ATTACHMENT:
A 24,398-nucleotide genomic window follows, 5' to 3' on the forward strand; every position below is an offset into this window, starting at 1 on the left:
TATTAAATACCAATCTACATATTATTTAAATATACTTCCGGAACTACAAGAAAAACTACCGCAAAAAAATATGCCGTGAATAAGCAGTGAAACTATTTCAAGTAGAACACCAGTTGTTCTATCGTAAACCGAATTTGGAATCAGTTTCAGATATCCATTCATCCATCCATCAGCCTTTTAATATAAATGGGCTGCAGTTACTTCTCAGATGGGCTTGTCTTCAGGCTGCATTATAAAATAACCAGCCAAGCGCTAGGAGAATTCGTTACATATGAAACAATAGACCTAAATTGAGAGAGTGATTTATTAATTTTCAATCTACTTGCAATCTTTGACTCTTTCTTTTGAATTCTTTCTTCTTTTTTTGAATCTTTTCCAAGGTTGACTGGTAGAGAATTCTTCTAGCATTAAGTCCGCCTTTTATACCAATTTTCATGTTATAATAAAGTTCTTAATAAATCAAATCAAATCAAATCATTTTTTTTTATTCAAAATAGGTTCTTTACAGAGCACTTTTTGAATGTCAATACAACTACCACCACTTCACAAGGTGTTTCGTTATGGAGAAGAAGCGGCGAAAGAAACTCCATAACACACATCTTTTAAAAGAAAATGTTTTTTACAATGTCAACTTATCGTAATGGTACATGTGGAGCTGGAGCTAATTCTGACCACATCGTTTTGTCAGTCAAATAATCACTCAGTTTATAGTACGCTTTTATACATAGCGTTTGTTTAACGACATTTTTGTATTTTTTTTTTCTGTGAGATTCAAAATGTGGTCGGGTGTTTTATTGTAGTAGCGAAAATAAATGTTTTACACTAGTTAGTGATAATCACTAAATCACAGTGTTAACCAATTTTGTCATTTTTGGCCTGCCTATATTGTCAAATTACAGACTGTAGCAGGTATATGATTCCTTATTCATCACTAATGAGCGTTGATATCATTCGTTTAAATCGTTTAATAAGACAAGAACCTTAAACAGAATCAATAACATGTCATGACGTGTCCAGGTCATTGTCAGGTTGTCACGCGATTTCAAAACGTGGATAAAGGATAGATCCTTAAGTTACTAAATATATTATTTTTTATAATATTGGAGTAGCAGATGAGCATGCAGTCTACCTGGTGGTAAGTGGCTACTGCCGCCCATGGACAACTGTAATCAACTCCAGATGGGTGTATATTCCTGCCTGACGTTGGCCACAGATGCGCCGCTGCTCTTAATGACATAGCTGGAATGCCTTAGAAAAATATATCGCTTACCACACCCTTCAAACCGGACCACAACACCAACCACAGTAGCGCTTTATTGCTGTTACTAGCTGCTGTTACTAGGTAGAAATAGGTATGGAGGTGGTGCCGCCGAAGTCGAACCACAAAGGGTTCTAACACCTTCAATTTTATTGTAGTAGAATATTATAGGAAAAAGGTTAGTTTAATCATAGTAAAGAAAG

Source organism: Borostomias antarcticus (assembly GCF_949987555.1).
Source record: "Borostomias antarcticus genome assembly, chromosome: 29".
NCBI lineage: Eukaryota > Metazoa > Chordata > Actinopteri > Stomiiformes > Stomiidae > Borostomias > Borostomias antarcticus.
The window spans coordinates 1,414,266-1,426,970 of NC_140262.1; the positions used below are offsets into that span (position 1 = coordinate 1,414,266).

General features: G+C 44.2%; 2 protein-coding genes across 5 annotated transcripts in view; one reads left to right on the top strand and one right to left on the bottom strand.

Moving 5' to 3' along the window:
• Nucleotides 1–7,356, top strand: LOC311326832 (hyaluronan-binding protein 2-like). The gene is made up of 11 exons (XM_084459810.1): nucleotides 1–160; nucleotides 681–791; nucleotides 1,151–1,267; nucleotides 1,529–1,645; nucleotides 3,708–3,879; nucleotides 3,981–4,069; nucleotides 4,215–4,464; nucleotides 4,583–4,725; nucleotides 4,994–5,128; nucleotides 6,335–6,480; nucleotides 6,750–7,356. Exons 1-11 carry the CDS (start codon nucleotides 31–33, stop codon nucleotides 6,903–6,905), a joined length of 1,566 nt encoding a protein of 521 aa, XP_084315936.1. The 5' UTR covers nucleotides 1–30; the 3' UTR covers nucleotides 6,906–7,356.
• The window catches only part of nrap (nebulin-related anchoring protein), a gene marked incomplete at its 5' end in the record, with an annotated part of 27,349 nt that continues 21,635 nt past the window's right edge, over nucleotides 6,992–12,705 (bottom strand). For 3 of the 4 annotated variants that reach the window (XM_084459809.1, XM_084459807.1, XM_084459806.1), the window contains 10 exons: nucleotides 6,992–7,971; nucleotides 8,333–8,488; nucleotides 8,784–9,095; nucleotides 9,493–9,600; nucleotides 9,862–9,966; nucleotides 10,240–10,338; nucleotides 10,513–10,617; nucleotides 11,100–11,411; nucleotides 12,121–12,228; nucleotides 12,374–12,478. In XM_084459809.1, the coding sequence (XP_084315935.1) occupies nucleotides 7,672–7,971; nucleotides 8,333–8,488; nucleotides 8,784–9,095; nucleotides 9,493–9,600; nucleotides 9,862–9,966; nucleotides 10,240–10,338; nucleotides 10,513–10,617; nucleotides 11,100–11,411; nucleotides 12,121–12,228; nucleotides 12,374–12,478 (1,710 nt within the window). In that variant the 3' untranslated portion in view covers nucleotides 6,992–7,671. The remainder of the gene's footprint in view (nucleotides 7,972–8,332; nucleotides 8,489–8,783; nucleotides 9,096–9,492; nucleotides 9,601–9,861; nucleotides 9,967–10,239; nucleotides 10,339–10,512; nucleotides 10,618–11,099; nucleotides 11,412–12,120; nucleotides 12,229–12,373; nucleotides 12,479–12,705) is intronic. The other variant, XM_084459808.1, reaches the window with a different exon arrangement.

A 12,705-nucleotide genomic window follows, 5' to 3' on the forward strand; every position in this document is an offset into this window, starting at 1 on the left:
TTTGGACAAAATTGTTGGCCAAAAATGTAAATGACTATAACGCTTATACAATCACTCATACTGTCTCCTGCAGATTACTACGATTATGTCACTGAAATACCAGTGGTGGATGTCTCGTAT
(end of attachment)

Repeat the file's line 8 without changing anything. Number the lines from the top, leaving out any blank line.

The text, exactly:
Moving 5' to 3' along the window: